[[Call]] is an internal method used by the ECMAScript implementation to mark objects as functions. It's not directly related to Function.prototype.call, which itself is also a function marked with [[Call]]. See 13.2.1 [[Call]].

4\ typeof "aaa" === "string" and typeof String("aaa") === "string". This seems quite expectable, but what does String("aaa") return? I guess it parses the input somehow and returns a string primitive from it. Is this correct?

String(), when not used as a constructor, converts its argument to a string primitive. So String("aaa") is the same as "aaa".toString(). It's redundant and unnecessary in this case.

5\ typeof new String("aaa") === "object" What? Please explain it's prototype chain to me. Where and on which prototype do I have the "aaa" primitive string value on this? How does it differ from typeof String("aaa")?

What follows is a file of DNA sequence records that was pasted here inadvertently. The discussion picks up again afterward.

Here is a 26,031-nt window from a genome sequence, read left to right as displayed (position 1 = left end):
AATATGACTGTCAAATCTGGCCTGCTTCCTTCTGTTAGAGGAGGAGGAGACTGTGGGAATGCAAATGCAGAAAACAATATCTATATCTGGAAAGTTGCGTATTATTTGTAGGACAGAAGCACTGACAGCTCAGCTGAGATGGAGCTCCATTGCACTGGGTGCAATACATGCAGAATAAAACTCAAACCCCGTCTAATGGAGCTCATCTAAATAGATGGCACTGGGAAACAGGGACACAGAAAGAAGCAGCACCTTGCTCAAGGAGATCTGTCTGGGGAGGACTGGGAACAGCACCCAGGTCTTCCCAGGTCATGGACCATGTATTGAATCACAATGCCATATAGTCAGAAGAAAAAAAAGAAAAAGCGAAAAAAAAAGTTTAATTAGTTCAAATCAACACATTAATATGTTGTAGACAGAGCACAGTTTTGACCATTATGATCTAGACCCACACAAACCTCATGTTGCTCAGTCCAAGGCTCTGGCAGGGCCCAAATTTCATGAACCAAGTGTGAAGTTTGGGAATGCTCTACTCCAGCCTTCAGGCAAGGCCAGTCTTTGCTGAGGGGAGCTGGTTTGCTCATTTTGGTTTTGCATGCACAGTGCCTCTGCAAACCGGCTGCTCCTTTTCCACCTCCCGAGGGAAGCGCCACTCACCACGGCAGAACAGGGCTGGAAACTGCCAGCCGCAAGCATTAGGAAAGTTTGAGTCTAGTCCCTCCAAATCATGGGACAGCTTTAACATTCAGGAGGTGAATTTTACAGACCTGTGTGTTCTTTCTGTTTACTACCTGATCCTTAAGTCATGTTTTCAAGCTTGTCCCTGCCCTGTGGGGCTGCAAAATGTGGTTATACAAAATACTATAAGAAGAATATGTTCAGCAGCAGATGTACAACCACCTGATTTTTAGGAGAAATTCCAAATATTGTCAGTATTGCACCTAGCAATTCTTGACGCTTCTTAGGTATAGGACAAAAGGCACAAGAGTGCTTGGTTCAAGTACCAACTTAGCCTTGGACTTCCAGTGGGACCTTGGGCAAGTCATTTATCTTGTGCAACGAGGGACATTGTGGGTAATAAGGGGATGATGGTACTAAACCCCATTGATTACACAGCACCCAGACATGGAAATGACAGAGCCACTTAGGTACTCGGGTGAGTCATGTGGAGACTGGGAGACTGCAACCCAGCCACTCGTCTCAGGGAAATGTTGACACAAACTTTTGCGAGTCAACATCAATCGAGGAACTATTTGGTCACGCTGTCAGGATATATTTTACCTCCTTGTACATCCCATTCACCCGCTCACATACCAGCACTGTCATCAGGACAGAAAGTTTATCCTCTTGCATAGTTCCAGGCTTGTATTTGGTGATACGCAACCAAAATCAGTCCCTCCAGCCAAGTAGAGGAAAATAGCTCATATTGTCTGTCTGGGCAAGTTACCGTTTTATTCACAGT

String() used as a constructor returns an object that inherits from String(), as you would expect. There's a difference between a string primitive and a string object.

Almost all of your questions can be answered by reading the specification whenever you're confused about something. For your convenience, there's an annotated version of the specification available online.

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I gave it 10 minutes till an answer from you popped up... I feel let down it took you 13 :(. –  Matt Feb 2 '12 at 10:04
    
@Matt: sorry, my omnipresence is a little off today. –  Andy E Feb 2 '12 at 10:09
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Nicely done. +1. –  Tim Down Feb 2 '12 at 10:29